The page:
Everyone loves a good story, particularly when that story offers hope that the future will be better than the past.

That’s the essence of aspirational marketing, an increasingly common hallmark of well-executed corporate branding campaigns. Think back to the last Coke or McDonald’s commercial you saw: Unless you’re a certified cynic, the message likely resonated —  even if the product didn’t.

When Jeff Kamikow worked at digital trade publications back in the 1990s, he was most definitely in the aspirational marketing business. After all, the promise of the PC revolution — a powerful machine, and later a bona fide connection to the rest of the world, in every home — was the quintessential aspirational message. These days, he’s built aspirational campaigns for successive clients in a wide variety of industries, all of which have positive stories to tell.

  1. Emphasize Your Human Side, No Matter What You Do

It’s a bit cliche to say that you should treat your brand as you’d treat a fellow human being, but that’s actually not a bad way to approach things at the outset.

When Jeff Kamikow helped Time Inc develop its first sustainable revenue strategy, he focused on connecting with readers on a personal level — demonstrating that his employer wasn’t just a faceless, profit-driven publisher, but a thoughtful member of the business community.

Kamikow’s gamble paid off big time: By the time he exited, he’d left Time with a multimillion-dollar revenue machine at the properties he’d managed.

  1. Make Sure It’s Cashflow-Positive

Speaking of revenue: It’s not a good idea to build a brand around a revenue strategy, but it’s also not a good idea to focus on aesthetics and other non-financial considerations to the detriment of revenue.

Once you have the bones of your refreshed brand in place, every step of the process — and every branded component or property that you deploy — should have a clear path to lead generation, conversion and revenue. Ask the question every time. Remember, the perception problems that necessitate brand refreshes are very often financial in nature — or so closely bound up with revenue as to be indistinguishable from true financial issues.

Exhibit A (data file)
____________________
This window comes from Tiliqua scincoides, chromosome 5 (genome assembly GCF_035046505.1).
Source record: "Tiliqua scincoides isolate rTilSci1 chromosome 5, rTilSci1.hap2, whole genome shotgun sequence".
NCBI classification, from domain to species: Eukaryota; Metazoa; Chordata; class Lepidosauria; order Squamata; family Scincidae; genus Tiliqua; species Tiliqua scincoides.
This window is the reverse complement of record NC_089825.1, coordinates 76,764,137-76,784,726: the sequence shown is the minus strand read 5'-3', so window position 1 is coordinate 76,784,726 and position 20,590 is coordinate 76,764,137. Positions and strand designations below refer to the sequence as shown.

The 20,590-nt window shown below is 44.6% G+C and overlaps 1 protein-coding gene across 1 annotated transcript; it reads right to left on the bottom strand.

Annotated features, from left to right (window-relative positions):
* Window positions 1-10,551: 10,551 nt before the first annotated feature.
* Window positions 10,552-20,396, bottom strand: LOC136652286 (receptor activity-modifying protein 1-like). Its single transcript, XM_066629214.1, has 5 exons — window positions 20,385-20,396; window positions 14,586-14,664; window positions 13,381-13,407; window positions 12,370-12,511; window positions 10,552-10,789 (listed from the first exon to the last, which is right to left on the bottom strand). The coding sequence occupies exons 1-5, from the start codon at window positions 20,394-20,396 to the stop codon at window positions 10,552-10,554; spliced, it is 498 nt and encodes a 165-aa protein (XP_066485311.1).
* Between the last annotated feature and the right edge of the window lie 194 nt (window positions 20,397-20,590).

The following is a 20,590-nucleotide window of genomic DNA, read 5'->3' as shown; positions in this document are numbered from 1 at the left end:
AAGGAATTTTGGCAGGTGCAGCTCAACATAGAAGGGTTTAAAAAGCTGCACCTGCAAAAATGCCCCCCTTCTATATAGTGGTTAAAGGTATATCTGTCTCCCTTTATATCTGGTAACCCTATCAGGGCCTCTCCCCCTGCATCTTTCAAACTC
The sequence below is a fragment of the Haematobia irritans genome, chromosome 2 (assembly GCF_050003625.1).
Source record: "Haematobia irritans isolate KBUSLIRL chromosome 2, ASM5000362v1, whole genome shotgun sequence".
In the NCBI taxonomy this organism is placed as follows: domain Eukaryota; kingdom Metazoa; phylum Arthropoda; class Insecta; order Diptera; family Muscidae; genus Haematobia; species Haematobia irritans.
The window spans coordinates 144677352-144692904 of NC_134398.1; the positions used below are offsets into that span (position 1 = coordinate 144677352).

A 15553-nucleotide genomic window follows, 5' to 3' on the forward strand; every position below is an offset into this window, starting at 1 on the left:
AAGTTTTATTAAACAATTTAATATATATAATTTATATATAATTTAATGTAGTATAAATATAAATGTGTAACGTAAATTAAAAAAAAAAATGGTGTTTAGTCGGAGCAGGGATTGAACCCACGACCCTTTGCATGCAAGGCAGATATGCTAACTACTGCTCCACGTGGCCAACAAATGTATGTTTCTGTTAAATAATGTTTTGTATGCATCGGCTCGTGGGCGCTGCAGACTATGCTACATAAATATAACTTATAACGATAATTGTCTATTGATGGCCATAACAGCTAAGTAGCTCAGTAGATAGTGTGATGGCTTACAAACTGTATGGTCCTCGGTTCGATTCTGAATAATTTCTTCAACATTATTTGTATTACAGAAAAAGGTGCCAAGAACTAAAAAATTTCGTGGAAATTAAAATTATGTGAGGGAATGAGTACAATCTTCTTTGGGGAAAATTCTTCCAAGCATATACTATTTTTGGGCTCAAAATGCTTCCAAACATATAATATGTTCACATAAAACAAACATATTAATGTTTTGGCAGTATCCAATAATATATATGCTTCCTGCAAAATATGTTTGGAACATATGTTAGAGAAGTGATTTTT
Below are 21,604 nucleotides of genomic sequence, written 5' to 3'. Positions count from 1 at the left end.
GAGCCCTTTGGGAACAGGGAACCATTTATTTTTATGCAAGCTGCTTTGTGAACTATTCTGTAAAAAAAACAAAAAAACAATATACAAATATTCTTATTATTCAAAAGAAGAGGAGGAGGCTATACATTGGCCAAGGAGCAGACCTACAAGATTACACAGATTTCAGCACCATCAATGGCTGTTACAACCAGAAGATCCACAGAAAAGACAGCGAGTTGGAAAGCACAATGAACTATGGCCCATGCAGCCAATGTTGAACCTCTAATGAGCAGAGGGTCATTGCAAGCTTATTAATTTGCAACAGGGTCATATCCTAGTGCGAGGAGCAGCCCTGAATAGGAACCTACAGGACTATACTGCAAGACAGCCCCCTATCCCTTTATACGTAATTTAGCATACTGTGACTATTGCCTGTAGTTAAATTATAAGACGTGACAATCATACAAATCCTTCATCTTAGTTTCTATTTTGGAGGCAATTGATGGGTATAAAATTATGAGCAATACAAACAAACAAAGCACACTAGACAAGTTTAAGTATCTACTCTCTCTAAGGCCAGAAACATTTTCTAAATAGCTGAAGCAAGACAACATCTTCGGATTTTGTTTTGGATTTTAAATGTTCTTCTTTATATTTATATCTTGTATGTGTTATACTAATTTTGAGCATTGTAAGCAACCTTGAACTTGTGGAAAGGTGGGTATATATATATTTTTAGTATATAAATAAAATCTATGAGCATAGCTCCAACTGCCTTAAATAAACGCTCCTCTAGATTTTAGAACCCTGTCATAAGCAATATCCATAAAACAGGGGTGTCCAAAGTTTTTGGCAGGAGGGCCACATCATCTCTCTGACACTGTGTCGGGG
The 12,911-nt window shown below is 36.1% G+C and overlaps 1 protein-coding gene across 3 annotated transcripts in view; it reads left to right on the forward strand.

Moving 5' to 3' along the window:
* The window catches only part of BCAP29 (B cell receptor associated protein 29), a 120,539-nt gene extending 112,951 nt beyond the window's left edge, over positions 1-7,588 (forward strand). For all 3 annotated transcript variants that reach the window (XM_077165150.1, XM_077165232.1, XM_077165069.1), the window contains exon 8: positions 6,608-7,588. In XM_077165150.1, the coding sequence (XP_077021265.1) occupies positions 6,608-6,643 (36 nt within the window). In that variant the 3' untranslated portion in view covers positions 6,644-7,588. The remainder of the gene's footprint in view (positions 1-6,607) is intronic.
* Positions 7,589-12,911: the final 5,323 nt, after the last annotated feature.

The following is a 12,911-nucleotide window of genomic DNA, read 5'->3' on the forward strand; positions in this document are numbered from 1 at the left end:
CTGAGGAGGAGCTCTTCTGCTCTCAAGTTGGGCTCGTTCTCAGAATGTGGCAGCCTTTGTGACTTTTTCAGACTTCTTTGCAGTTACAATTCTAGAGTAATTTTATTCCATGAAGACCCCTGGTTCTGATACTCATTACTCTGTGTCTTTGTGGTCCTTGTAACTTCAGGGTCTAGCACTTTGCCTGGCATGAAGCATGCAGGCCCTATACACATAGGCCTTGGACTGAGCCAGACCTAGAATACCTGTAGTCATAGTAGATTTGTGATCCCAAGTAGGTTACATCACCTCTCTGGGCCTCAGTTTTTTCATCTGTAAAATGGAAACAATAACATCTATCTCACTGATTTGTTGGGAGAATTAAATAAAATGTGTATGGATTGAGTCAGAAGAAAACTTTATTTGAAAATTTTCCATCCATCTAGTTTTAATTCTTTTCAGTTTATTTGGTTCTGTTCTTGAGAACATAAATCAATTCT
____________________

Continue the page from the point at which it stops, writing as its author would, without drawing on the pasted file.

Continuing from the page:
1. Play Up Your Philanthropic Activities

Let’s clear the air: It’s not cynical or disingenuous to claim that you’re an upstanding member of the community if you really are.

Investing a few hours per month or a small percentage of your net income in charitable activities, such as volunteering at shelters or clean-up sites, or donating funds to reputable local and national nonprofits, is a great way to reinforce your company’s fundamental decency without breaking the bank. A decent brand is a strong brand. Sometimes, doing the right thing for others is also the right thing to do for yourself.

  1. Make Sure You Can Deploy and Respond in a Hurry

Jeff Kamikow recommends investing in a brand refresh every year or two, regardless of whether you feel like your brand “needs” it. By the time you recognize a pressing need to change, after all, you’re liable to have already threatened your brand’s integrity.

On the other hand: During the course of your campaign, you’re sure to encounter lots of situations in which a rapid, responsive turn is imperative. These situations take numerous forms, some more dangerous than others.

A benign example: A breaking news story perfectly dovetails with your solution or value proposition, so you spring into action to create and deploy complementary website, blog or social content. Brands with in-house marketing departments or on-call externals can turn such content around — conception to publishing — in a couple hours flat, and perhaps even sooner for raw pieces (like an off-the-cuff webcam video or unedited blog post).

A malign example: A serious employee gaffe (possibly the person in charge of your social media accounts) demands immediate damage control. Apologies are one thing; branded content that helps suppress and ultimately erase the online (and, to an extent, offline) record of the damage is another. If you’re set up to produce slick spots on timelines that stretch to days or weeks, you’re simply not equipped to handle the digital cycle.

What’s your favorite brand marketing strategy?